Missionary's Pocket Watch
This pocket watch was carried by Isaac McCoy, a missionary who believed the best way to protect American Indians was to move them West.
"After all our labours to put our missions into operation, we shall in a few years be driven away . . . for no band of Indian has ever thriven when crowded by white population."--Isaac McCoy, 1823
Time was precious to Reverend Isaac McCoy. As a Baptist missionary in the early 19th century, McCoy felt the greatest threat to Native Americans was continued exposure to whites. The sooner he secured lands in the West for tribes, McCoy believed, the better their chance of survival.
Born the son of a Baptist preacher in Uniontown, Pennsylvania, in 1784, McCoy spent his youth in Louisville, Kentucky. He married at age 19 and moved to the Indiana Territory to preach in communities of settlers, French traders, and Indians. While there, McCoy witnessed what he considered the degradation and suffering of tribes at the hands of whites. He was one of the first to suggest the removal of Eastern tribes to the West.
McCoy achieved mild success operating missions in Michigan and Indiana Territory, and training future Kansas missionaries, such as Jotham Meeker, Johnston Lykins, and Robert Simmerwell. He spent progressively more time in Washington D.C., lobbing for the establishment of reservations in the future states of Kansas and Oklahoma. McCoy found sympathy for his proposals, and in 1830 personally surveyed future Indian lands in what would become Kansas. The following year McCoy moved his family to Westport, Missouri, near present-day Kansas City.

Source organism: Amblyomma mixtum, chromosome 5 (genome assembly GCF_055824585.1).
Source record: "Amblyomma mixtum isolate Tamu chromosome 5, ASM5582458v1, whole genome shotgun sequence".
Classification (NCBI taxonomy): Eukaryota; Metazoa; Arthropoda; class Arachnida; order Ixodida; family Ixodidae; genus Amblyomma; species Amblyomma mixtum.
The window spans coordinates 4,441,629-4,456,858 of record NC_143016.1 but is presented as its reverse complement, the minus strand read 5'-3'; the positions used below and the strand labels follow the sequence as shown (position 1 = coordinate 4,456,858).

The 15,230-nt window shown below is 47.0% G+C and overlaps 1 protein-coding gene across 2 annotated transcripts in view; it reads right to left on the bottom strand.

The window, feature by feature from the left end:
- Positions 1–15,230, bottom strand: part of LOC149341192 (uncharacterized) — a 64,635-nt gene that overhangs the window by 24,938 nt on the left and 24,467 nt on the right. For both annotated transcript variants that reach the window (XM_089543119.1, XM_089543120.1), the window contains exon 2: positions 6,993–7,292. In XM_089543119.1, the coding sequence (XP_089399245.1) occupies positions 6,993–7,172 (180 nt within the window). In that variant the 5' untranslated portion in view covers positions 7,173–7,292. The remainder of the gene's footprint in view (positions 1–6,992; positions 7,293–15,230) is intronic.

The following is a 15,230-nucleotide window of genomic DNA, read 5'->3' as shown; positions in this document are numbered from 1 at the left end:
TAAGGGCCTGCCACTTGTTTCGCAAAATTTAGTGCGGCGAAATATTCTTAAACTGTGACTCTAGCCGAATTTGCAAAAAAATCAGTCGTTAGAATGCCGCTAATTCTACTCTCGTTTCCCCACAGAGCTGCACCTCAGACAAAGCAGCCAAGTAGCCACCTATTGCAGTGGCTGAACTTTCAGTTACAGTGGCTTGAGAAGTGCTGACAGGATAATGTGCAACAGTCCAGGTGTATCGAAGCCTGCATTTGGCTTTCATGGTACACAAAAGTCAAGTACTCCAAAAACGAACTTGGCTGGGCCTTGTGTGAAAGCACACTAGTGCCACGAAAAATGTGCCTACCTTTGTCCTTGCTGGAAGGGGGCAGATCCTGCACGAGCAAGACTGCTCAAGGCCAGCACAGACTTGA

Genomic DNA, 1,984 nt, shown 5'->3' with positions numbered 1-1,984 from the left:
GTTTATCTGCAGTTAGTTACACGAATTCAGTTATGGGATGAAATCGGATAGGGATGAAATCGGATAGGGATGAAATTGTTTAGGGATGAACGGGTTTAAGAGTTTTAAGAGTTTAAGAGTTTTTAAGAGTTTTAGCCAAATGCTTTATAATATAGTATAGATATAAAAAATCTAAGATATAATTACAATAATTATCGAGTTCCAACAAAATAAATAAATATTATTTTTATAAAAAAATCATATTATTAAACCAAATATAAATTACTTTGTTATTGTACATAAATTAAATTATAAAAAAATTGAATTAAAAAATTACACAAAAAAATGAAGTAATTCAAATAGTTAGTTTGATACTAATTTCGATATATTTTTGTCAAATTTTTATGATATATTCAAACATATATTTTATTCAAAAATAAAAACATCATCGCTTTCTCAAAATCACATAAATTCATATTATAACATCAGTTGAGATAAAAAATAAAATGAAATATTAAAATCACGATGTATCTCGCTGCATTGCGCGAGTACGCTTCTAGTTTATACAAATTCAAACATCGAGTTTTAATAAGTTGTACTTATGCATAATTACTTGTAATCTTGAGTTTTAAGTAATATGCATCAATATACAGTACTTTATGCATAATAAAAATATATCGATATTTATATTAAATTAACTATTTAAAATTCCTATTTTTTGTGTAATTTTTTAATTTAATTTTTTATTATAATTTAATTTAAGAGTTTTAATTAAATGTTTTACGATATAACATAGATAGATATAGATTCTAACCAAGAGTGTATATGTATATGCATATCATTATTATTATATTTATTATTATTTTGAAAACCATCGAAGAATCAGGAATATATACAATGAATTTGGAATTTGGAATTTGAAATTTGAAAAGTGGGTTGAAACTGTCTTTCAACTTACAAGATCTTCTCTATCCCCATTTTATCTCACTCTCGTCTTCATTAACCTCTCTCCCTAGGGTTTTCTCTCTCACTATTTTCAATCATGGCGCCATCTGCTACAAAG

McCoy wrote extensively on Indian affairs. In 1835 he authored the first book published in Kansas, The Annual Register of Indian Affairs within the Indian or Western Territory. In 1842, he and his family returned to Louisville where he died in 1846. Though an early proponent of Indian removal, McCoy never considered the violence that forced migration would create.
This pocket watch was carried by McCoy. Labels inside the cover state it was purchased and repaired in Kentucky. Its plain exterior is indicative of a Baptist missionary's modest income. Markings show it may have been manufactured in Great Britain. The watch was given to the Kansas Historical Society in 1935 by one of McCoy's descendents. It is in the collections of the Society's Kansas Museum of History.
Entry: Missionary's Pocket Watch
Author: Kansas Historical Society
Author information: The Kansas Historical Society is a state agency charged with actively safeguarding and sharing the state's history.
Date Created: July 2005
Date Modified: September 2016
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